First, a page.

Senate vows to Get Necessary Zadroga Bill Votes to Pass Legislation Despite Roadblocks

NY Daily News - December 22, 2010

by Michael Mcauliff

WASHINGTON - Senate leaders think they have enough support to break a GOP filibuster of the Zadroga 9/11 health bill - and vowed to start voting Wendesday.

House members will hang around the Capitol at least through the evenign Wednesday to quickly sign off on any Senate-backed plan.

"This is important to our country," House Majority Leader Steny Hoyer (D-Md.) said as he implored his colleagues to hold off on a holiday vacation for another day.

Roadblocks remain.

Sen. Tom Coburn (R-Okla.) has vowed to muck up the works, potentially delaying passage until after the House quits for the year - possibly dooming the $6.2 billion measure.

Some 9/11 advocates hammered Coburn all day.

"I would plead with my friend from Oklahoma," said Sen. Chuck Schumer, "please don't stop this bill. We all know what it is and what it stands for.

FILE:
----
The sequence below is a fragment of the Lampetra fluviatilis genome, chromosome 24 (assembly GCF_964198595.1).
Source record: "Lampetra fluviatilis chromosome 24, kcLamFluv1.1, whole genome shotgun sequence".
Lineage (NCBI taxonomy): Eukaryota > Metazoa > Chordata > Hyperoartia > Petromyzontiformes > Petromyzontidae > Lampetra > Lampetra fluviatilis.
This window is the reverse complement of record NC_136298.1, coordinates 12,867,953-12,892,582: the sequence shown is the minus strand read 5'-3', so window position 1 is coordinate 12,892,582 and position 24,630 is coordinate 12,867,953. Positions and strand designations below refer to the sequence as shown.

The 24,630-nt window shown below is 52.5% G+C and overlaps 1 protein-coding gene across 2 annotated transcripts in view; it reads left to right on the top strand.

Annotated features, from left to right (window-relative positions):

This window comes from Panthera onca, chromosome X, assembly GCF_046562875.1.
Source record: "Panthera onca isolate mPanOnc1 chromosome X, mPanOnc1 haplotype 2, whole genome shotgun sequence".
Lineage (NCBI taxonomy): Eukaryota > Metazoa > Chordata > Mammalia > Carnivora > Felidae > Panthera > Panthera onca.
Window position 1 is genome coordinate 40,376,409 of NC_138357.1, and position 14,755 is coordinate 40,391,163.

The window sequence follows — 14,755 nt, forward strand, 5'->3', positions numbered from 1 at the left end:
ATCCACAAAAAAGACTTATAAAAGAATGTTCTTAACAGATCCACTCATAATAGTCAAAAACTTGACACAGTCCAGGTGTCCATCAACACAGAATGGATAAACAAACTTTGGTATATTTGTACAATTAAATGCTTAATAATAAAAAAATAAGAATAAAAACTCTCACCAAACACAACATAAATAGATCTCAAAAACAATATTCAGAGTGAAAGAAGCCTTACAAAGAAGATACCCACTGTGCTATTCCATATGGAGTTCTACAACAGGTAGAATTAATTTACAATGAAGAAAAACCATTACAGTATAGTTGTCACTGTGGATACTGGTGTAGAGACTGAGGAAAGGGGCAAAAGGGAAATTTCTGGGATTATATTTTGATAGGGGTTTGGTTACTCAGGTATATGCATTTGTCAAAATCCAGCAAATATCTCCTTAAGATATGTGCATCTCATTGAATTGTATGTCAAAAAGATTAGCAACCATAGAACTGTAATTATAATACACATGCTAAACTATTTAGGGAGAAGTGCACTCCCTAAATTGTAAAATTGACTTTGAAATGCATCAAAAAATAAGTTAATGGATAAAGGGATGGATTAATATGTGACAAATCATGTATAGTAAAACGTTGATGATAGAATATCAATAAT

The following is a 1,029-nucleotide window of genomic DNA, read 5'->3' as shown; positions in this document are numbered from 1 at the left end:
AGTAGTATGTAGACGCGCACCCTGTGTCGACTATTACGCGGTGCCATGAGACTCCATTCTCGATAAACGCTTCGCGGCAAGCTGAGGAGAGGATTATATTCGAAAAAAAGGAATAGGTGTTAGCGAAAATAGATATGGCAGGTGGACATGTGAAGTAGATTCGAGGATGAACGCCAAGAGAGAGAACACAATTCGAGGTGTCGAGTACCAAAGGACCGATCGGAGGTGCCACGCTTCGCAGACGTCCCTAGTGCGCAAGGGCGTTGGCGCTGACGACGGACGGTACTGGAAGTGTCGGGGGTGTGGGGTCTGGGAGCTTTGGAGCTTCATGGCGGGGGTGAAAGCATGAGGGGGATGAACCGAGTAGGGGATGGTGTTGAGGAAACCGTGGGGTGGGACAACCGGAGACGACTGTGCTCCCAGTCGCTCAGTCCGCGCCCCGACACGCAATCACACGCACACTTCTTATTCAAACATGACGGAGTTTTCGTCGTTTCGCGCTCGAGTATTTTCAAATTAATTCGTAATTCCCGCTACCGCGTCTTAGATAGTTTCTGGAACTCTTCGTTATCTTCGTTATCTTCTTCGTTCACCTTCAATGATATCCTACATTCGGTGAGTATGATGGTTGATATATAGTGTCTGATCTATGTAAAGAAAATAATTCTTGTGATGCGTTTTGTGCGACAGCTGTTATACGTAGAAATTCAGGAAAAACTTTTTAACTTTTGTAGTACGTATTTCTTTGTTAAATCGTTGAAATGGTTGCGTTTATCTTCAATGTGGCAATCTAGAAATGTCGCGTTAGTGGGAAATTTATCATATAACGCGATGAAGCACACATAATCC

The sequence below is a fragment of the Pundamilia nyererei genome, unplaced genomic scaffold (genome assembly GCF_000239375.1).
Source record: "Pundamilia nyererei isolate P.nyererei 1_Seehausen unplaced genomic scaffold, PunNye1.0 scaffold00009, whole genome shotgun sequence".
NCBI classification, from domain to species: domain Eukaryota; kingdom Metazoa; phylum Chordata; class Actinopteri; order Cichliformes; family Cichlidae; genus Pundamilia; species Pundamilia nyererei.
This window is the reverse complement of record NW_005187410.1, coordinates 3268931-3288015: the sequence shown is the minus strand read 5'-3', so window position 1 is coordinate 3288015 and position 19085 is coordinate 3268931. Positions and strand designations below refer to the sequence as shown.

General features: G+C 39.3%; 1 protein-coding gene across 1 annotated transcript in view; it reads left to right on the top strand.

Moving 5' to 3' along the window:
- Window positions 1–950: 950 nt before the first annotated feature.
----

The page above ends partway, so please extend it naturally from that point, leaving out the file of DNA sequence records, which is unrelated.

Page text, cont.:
"We all know if it doesn't happen now, it is very unlikely to ever happen again."

If the measure isn't approved in the next two weeks, it will have to start again from square one in the GOP-controlled House next year.

Former 9/11 construction worker John Feal found it hard to believe Coburn, an obstetrician, is paying attention to his training as a doctor.

"I'm not the smartest guy in this room, but a doctor who's against helping people that are sick - figure that out," said Feal.

Coburn even took a beating from Fox News Channel, the media outlet favored by conservatives, where Rudy Giuliani called for passage of the bill.

Fox host Shepard Smith held up Coburn's picture in shame. "He is the man who is vowing to slow this down or block it," Smith said.

Even first responders from the 1995 federal building bombing in Oklahoma City, urged the senator to vote for the measure, calling the lack of a vote "a national disgrace."

Senate insiders were hoping they could get the Zadroga proposal passed by Wednesday evening, once they ratify the START nuclear treaty, which appears headed toward approval.

"The finish line is finally in view," Schumer said late Tuesday.